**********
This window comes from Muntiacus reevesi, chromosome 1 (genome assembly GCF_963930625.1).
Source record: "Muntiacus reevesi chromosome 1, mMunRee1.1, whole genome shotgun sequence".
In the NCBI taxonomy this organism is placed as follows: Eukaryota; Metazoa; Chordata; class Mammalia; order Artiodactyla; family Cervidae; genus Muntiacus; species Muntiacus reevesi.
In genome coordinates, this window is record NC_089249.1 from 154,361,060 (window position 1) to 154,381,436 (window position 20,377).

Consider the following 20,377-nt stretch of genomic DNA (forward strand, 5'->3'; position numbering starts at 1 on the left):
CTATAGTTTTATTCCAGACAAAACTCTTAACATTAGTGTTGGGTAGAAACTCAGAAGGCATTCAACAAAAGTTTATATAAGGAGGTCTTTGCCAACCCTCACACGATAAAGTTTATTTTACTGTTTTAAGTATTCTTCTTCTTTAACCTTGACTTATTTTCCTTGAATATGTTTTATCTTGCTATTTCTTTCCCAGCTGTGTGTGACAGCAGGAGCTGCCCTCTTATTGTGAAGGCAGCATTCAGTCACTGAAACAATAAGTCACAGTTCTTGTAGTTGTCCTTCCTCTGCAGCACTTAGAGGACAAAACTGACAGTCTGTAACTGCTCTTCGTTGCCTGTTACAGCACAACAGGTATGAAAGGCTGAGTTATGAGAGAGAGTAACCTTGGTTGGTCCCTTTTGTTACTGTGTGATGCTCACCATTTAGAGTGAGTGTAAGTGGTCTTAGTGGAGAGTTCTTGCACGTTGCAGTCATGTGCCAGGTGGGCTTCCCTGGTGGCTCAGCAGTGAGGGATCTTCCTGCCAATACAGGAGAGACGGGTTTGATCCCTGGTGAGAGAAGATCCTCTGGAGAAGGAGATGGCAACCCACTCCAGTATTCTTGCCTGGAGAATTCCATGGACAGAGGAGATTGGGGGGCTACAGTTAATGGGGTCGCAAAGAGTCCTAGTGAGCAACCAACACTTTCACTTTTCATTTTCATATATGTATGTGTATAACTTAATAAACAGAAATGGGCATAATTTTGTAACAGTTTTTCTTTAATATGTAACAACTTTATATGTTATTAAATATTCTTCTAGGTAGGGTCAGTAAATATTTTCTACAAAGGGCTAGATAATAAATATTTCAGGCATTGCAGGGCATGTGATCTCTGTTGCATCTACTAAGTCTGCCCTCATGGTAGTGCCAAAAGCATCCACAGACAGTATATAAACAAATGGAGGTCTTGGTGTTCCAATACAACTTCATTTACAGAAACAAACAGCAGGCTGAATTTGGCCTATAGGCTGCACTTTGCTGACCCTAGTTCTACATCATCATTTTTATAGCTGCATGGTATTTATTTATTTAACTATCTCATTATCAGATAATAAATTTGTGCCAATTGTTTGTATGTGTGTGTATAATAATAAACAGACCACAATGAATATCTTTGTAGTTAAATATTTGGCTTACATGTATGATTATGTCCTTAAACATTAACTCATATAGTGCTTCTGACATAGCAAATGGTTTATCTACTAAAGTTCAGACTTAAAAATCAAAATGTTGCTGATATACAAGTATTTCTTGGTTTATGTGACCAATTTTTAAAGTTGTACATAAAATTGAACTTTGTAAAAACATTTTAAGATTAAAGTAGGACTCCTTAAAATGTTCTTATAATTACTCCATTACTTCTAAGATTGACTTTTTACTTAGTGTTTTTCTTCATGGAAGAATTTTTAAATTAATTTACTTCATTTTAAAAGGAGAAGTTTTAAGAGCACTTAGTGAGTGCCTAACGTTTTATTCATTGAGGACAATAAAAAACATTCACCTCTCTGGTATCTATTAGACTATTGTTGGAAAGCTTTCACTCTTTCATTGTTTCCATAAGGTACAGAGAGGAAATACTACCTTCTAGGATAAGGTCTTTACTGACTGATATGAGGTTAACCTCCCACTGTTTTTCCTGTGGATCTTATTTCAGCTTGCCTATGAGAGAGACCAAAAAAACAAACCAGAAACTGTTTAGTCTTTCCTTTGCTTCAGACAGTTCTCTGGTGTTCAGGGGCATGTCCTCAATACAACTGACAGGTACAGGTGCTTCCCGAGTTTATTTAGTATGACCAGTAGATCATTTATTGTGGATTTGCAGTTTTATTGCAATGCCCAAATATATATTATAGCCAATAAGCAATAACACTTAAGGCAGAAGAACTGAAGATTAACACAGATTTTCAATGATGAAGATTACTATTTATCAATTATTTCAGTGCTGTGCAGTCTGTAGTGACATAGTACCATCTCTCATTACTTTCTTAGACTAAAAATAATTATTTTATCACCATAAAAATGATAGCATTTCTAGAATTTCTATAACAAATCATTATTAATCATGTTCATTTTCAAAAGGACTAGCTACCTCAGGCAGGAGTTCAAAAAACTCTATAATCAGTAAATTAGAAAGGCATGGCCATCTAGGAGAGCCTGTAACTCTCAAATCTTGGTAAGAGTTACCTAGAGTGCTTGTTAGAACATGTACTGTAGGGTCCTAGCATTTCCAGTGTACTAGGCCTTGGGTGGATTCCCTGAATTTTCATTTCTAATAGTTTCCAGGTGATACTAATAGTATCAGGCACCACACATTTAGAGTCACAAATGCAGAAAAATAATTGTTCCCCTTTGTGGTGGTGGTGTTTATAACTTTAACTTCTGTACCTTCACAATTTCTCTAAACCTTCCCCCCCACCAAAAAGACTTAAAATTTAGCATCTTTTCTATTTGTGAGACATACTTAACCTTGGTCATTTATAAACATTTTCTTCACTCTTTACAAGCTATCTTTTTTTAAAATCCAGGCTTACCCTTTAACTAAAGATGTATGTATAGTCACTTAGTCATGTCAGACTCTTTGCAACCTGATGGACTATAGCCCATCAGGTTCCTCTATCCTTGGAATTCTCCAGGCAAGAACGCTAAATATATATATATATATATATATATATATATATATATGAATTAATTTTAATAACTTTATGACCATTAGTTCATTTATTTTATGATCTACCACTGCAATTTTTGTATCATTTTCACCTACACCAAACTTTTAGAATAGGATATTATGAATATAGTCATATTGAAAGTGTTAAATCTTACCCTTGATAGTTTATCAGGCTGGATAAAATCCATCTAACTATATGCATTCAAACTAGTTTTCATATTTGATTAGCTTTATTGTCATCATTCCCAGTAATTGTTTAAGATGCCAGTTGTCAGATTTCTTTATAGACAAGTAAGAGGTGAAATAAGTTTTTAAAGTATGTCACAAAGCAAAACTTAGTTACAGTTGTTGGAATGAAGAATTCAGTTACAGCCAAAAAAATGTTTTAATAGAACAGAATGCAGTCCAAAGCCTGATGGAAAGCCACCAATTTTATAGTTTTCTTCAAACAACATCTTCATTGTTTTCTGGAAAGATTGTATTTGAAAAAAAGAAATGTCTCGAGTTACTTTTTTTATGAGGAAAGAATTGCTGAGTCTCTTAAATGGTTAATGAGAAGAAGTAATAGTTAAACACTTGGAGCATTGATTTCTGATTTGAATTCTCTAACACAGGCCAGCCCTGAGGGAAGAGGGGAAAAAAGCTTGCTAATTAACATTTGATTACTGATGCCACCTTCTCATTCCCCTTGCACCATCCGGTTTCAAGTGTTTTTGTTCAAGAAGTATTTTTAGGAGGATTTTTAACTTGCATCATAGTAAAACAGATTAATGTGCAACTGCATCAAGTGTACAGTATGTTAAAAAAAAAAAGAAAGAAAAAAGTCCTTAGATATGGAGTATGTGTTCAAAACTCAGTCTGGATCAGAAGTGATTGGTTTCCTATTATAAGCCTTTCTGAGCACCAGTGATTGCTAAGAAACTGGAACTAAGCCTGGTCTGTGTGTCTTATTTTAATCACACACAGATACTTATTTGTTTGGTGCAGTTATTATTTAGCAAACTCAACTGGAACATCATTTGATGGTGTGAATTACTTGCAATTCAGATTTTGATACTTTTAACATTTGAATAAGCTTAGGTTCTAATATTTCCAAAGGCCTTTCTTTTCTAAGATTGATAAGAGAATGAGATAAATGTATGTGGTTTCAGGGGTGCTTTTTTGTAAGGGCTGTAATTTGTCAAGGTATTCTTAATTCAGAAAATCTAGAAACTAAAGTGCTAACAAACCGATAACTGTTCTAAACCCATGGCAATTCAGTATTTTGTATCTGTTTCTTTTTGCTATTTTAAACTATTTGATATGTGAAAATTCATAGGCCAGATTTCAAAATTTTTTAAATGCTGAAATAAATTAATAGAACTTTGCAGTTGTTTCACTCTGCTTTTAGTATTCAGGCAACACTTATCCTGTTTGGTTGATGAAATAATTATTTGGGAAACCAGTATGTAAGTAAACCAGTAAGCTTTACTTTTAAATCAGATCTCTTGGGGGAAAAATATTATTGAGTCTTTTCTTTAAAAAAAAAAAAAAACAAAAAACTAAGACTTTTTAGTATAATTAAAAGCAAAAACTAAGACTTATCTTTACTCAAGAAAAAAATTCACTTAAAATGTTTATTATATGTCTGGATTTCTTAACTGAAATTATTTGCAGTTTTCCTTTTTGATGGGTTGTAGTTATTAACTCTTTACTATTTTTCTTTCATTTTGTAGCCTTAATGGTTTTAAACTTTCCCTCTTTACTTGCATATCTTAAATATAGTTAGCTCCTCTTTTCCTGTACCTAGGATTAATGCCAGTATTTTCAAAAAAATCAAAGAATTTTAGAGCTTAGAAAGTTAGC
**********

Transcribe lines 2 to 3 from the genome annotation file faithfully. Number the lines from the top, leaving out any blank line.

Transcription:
Source record: "Muntiacus reevesi chromosome 1, mMunRee1.1, whole genome shotgun sequence".
In the NCBI taxonomy this organism is placed as follows: Eukaryota; Metazoa; Chordata; class Mammalia; order Artiodactyla; family Cervidae; genus Muntiacus; species Muntiacus reevesi.